President Bush is preparing to make an announcement Thursday on the details of a $1.6 trillion tax cut over a 10-year period, but some University economics professors think the current economic slowdown makes for poor timing.

Paul Wong
SACUA Chairman Moji Naavab and Provost Nancy Cantor discuss faculty issues yesterday at the SACUA meeting in the Fleming Administration Building.<br><br>Joyce Lee/ Daily

“From an economic standpoint, it doesn”t make any sense,” said Prof. George Johnson. “It won”t do any good in terms of averting the recession.”

In order to stimulate the economy, Johnson said, it is more important to direct the federal surplus toward paying down the national debt than to cut taxes.

The work performed over the last few years in the elimination of the debt has been immense, Johnson said.

“With one swift stroke we”d undo all of that good that we finally accomplished,” he said.

Prof. Paul Courant said the proposed tax cut won”t necessarily hurt the economy but it will not provide a quick solution.

“It”s not an inappropriate time to make some kind of tax cut in terms of the business cycle,” Courant said. “If you want to stimulate the economy quickly, it”s better to spend.”

Though the economy is falling at a rapid pace, Courant said there is no way to predict where we will be in 10 years when the full effect of the tax cut would be felt.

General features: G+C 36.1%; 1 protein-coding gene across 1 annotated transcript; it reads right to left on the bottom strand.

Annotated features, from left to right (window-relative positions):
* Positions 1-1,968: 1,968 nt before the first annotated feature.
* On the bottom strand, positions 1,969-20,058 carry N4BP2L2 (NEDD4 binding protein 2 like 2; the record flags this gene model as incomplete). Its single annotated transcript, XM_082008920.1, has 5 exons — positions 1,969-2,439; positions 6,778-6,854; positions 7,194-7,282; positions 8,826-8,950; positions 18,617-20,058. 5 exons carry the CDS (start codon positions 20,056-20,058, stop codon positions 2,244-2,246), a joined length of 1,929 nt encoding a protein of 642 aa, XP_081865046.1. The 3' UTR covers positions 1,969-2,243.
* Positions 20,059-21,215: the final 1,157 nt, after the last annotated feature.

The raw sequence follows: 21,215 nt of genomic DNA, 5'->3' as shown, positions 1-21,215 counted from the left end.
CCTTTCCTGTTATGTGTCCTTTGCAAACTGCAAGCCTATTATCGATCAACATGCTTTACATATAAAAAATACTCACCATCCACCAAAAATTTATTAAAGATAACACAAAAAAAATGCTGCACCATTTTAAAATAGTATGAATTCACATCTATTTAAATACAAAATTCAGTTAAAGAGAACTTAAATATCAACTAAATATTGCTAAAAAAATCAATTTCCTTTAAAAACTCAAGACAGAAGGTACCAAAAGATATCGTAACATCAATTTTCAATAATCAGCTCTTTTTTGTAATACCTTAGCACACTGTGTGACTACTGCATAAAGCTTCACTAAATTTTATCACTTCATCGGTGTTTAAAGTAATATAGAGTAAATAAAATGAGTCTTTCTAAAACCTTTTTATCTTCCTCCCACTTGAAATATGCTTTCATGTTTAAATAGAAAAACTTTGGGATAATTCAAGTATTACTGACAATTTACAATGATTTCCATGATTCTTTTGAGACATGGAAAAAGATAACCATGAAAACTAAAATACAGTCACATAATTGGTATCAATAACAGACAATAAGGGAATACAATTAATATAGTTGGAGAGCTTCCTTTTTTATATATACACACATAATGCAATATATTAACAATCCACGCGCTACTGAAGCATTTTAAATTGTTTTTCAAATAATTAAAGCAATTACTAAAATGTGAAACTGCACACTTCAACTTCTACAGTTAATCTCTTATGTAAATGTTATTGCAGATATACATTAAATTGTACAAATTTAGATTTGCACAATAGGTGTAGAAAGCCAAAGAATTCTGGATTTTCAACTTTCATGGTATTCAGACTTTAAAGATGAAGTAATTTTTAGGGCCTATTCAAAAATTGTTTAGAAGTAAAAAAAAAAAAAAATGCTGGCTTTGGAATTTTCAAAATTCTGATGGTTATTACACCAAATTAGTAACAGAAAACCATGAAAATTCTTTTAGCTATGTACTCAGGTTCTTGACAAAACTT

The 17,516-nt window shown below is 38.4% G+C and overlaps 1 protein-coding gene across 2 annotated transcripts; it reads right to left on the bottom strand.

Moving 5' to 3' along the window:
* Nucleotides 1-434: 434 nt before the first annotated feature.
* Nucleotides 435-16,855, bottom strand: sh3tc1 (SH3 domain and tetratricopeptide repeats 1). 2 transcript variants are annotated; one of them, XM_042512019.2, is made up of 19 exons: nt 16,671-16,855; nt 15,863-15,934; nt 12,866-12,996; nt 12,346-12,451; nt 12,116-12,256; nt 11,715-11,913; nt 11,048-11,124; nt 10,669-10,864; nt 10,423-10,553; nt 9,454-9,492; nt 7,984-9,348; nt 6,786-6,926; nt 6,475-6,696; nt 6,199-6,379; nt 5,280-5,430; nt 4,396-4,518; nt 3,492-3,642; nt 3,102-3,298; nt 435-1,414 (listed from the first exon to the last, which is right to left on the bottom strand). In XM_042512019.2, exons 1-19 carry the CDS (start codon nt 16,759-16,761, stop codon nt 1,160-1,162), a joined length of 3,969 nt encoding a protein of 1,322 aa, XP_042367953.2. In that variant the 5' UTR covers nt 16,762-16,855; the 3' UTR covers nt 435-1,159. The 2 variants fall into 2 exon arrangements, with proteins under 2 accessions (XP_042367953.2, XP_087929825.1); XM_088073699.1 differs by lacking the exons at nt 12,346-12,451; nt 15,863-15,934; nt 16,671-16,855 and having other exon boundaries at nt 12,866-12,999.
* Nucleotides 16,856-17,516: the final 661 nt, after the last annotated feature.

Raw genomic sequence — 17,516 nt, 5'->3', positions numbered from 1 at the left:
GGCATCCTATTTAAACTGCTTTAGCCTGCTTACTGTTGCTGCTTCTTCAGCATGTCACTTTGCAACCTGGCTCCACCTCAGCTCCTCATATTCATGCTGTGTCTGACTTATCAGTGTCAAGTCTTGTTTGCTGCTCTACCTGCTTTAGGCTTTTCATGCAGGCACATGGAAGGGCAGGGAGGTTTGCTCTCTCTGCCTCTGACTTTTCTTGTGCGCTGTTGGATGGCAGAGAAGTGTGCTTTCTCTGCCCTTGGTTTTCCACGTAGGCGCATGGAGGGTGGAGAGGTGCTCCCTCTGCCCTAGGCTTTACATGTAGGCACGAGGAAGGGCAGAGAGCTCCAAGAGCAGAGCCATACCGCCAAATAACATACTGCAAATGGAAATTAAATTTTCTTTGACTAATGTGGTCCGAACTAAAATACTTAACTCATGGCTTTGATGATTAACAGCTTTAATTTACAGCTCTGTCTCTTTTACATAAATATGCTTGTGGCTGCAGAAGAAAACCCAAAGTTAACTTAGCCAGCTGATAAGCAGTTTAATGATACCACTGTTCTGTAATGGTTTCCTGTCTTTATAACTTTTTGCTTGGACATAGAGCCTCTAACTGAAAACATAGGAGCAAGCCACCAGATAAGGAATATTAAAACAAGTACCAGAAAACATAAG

Both the extreme recession of the 1980s and the unprecedented growth of the 1990s were “extraordinary,” Courant said. The economy of the next 10 years will probably “settle down to a more normal point.”

Though Bush has received backing for his tax plan from Federal Reserve Chairman Alan Greenspan, the man responsible for controlling the country”s interest rates. Courant said the state of the economy is an excuse used by the Bush administration to push the tax cut.

“Bush and (Vice President) Cheney want to cut taxes They”re just using the economy as a reason,” he said. There is “no necessary connection.”

Kerin Polla, spokeswoman for Sen. Debbie Stabenow (D-Mich.), echoed Johnson”s sentiments on the tax-cut plan.

The junior senator “believes that we have to keep our economic priorities in order,” Polla said. “That means paying down the national debt first.”

Polla said Stabenow, who spoke out against the tax plan on MSNBC yesterday morning, is also concerned about keeping Medicare and Social Security fully funded.

“Nobody knows what”s going to happen,” Polla said with regard to the economy. “What”s going to

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